185. Nathan Hale's Hazardous Tales: One Dead Spy by Nathan Hale

One Dead Spy by Nathan Hale (US) - (Canada)
Nathan Hale's Hazardous Tales (#1)

Pages: 128
Ages: 8+
Finished: Jul. 7, 2012
First Published: Aug. 1, 2012
Publisher: Amulet Books
Genre: children, graphic novel, history, war, American Revolution, humour
Rating: 5/5

First sentence: "Hey! Get out of here, you dumb bird!  This is the hanging tree!"

Publisher's Summary: Nathan Hale, the author’s historical namesake, was America’s first spy, a Revolutionary War hero who famously said “I only regret that I have but one life to lose for my country” before being hanged by the British. In the Nathan Hale’s Hazardous Tales series, author Nathan Hale channels his namesake to present history’s roughest, toughest, and craziest stories in the graphic novel format.

One Dead Spy tackles the story of Hale himself, who was an officer and spy for the American rebels during the Revolutionary War. Author Hale highlights the unusual, gruesome, and just plain unbelievable truth of historical Nathan Hale—from his early unlucky days at Yale to his later unlucky days as an officer—and America during the Revolutionary War."

Acquired: Received an egalley from the publisher through Netgalley.

Reason for Reading:  I enjoy this type of children's historical graphic novel/biography and have appreciated Hale's artwork in other books.

This was so much more than I had expected it to be.  It simply was brilliant and an excellent read all round.  Nathan Hale (writer) has done for American History what Rick Geary has done for 19th century crime.  The two series are admirably similar in their focus and format bringing more information to the table on exciting events from the past through a totally enticing graphical format.  Hale sets up his series by telling the story of the historical Nathan Hale as he is about to be hung, the man, his executioner and a British Guard are on the block when something happens which allows Hale to tell the story of his past which includes the story of the American Revolution up to this point.  Told with extreme detail, I was quite amazed at how much I was actually interested in (and understood) the military strategy, battle details and reasonings behind various maneuvers.  This part of war I'm not usually very interested in but Hale (author) has made it exciting and funny.  Along with this detail, there is also the personal stories of the people involved in the war as they related to Hale (the spy).  We learn about Henry Knox, George Washington, Thomas Knowlton, Benjamin Tallmadge and many others.  I especially appreciated how Hale (the author) brought history alive with his humour; he sometimes goes beyond the scope of the book and makes comments about our world to the reader, he pokes great fun at these historical characters, making fun of strange names and strange circumstances.  The executioner is my favourite character as he is the one he is not quite so "book-smart" and asks the questions and makes the comments the reader probably would.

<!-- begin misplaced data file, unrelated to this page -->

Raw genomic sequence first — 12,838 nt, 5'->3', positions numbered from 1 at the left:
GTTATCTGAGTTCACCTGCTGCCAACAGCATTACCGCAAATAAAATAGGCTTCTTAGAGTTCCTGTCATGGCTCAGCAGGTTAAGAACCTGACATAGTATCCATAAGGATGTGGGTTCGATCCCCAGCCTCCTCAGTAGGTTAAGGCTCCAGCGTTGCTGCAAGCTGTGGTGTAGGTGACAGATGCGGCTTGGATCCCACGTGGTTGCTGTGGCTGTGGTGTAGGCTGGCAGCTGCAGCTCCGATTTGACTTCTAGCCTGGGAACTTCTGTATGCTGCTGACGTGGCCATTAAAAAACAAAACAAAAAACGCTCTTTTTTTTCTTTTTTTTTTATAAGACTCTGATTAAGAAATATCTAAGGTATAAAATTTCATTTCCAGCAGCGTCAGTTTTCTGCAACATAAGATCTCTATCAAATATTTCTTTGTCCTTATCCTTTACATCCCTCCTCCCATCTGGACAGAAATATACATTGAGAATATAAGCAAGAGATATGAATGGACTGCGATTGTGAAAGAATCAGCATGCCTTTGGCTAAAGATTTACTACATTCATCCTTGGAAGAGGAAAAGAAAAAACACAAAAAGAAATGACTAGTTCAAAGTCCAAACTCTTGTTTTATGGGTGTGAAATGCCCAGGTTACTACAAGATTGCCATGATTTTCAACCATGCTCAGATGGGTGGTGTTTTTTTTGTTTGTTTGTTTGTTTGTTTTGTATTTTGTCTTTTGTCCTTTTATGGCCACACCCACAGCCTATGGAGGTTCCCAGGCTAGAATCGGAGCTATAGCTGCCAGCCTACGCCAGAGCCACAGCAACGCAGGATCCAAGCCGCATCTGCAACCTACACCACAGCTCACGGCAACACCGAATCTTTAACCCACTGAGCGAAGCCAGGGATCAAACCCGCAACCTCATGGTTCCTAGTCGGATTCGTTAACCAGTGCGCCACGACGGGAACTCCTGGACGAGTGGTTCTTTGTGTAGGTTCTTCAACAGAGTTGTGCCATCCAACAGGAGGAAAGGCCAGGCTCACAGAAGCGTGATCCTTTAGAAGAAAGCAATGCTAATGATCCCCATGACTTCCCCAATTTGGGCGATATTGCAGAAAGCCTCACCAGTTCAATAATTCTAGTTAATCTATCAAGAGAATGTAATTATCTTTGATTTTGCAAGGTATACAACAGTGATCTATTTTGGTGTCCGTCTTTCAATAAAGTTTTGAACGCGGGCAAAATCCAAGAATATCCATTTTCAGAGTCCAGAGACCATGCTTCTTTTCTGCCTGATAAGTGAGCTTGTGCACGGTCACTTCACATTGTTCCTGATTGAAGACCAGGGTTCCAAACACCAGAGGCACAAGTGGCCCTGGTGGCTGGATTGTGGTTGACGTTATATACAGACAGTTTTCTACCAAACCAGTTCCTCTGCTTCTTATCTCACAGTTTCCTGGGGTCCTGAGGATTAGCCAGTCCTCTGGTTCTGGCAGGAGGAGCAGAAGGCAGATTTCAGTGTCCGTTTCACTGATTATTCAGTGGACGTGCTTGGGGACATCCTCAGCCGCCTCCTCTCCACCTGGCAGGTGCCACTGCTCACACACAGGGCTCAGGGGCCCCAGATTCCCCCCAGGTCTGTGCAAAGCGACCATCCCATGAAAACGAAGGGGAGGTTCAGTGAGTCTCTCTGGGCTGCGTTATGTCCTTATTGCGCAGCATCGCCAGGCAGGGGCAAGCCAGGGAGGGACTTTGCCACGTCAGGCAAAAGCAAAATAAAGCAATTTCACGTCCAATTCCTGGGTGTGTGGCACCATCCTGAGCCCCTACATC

Following the excellent tale about Nathan Hale (officer & spy) and the American Revolution up until that point is a small epilogue in which Nathan's hanging is delayed so he may tell some more tales of American History, since he now has the power of knowing both the past and the future.  Then the book is still not over.  Next up comes a quick biographical info on all the major players in the book, leading up to what actually happened to them in the end.  Then the author does a funny little segment where he thanks those who helped make the book including the researchers, who just happen to be babies!  This is quite hilarious as the babies explain how one researches for such a project as a book like this.  Then there is a little Q&A section where it is explained where artistic licence has been taken with actual historical events and where the author has supposed based on less than forthcoming historical data.  And if you didn't think that was enough the book finally ends with a mini-comic about Crispus Attucks.  It tells of his life through death but concentrates on the Boston Massacre (discussed already in the main story).

A veritable goldmine of information.  A joy to read, not only because it is exciting but also because it is hilariously funny.  Highly recommended and I can't wait to get my hands on the 2nd book, Big Bad Ironclad.


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